The social dimension as twofold horizon

When Luhmann refers to ego and alter, as in discussions of double contingency, it is easy to assume that he means psychic systems as in interaction systems of two people. But according to Luhmann,

The social dimension concerns what one at any time accepts as like oneself, as “alter ego” [. . .]

To begin with, it is important to avoid combining the social and fact dimensions. This was the cardinal mistake of humanism. [. . .]

The distinction between factual and social dimensions should not be misunderstood as the distinction between nature and humankind. [. . .] The social dimension [. . .] emerges from the fact that alongside the ego-perspective one or many alter-perspectives come into consideration. A social reference can then be required of every meaning. This means that one can ask of every meaning whether another experiences it exactly the way I do. [. . .]

Accordingly, the concepts of ego and alter (alter ego) do not stand for roles, persons, or systems, but for special horizons that collect and bind together meaningful references. Thus the social dimension is also constituted by a two-fold horizon; it is relevant to the extent that in experience and action it becomes apparent that the interpretive perspectives a system relates to itself are not shared by others. Here as well, the horizonality of ego and alter means that further exploration will have no end. Because a twofold horizon is constitutive of the independence of a meaning dimension, what is social cannot be traced back to the conscious performances or a monadic subject. This has been the downfall of all attempts to establish a theory of the subjective constitution of “intersubjectivity.”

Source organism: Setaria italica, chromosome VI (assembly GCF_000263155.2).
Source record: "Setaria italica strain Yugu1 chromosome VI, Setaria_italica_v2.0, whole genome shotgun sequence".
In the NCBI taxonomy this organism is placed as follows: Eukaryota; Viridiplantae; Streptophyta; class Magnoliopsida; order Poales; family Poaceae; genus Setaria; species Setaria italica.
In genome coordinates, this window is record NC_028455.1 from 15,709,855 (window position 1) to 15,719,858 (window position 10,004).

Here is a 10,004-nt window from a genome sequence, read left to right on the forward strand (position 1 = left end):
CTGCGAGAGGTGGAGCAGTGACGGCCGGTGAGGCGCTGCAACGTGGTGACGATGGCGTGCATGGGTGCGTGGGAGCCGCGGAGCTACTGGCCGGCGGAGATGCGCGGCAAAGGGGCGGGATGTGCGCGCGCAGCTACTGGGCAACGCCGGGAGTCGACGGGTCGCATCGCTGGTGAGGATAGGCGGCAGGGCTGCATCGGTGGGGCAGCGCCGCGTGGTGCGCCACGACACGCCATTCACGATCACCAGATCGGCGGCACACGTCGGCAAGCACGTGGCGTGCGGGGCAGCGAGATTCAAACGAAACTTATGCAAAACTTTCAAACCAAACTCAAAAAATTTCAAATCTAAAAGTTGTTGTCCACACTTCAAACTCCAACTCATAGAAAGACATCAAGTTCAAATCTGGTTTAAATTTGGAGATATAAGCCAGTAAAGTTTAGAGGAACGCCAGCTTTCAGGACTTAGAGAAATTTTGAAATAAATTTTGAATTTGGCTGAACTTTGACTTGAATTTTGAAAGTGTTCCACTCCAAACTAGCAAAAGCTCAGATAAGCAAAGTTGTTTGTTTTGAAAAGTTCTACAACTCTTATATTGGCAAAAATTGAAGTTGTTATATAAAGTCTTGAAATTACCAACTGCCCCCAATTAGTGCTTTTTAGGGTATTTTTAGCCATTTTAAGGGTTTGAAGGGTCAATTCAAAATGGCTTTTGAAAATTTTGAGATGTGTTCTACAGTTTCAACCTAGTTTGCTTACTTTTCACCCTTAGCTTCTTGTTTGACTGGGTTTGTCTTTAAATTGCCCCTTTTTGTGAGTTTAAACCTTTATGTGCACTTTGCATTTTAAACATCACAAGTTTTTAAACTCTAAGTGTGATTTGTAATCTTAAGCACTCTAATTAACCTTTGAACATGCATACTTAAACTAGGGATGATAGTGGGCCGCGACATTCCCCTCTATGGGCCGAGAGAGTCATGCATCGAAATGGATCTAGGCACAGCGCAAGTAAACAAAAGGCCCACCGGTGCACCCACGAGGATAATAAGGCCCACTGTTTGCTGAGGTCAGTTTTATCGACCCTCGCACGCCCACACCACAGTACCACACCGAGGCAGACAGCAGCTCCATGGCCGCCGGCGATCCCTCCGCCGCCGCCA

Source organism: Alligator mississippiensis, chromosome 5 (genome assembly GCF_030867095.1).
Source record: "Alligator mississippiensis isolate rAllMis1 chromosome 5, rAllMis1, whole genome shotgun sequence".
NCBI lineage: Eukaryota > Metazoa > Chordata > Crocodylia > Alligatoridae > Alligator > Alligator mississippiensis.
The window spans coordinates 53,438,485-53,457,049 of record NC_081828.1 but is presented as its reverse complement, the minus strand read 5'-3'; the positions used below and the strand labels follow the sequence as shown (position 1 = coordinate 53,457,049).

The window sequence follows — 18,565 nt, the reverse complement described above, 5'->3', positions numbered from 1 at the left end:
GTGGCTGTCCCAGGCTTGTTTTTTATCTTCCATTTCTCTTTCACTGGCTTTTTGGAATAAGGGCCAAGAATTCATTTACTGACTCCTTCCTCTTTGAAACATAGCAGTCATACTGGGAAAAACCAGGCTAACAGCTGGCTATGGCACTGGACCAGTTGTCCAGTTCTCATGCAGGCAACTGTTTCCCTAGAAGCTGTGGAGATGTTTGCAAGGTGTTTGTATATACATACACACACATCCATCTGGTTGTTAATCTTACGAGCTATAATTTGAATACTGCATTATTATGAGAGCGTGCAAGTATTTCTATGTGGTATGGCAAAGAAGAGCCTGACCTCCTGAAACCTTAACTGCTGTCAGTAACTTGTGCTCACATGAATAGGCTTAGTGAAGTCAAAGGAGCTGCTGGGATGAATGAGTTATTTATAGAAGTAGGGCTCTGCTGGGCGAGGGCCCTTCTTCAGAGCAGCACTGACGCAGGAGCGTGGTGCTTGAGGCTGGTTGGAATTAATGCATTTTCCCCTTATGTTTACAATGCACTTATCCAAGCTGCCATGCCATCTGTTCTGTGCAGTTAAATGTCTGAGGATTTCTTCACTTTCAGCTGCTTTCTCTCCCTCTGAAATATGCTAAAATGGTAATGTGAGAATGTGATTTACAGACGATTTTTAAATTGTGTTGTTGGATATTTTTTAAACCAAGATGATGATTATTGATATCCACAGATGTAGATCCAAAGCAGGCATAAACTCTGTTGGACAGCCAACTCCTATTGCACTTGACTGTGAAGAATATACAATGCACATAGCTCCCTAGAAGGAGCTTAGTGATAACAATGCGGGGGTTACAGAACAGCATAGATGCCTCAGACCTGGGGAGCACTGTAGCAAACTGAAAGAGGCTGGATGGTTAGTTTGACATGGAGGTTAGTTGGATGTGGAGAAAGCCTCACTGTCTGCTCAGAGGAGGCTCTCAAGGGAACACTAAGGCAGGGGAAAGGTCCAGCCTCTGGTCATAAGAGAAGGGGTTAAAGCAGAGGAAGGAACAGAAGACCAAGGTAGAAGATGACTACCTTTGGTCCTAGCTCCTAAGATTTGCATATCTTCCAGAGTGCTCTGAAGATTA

Social Systems, 80-81

So ego and alter constitute a twofold horizon, and horizons are uncrossable; they keep receding. Any person’s view of the world is contingent; it does not have to be what it is–i.e., it isn’t necessary. There are other possible interpretations.

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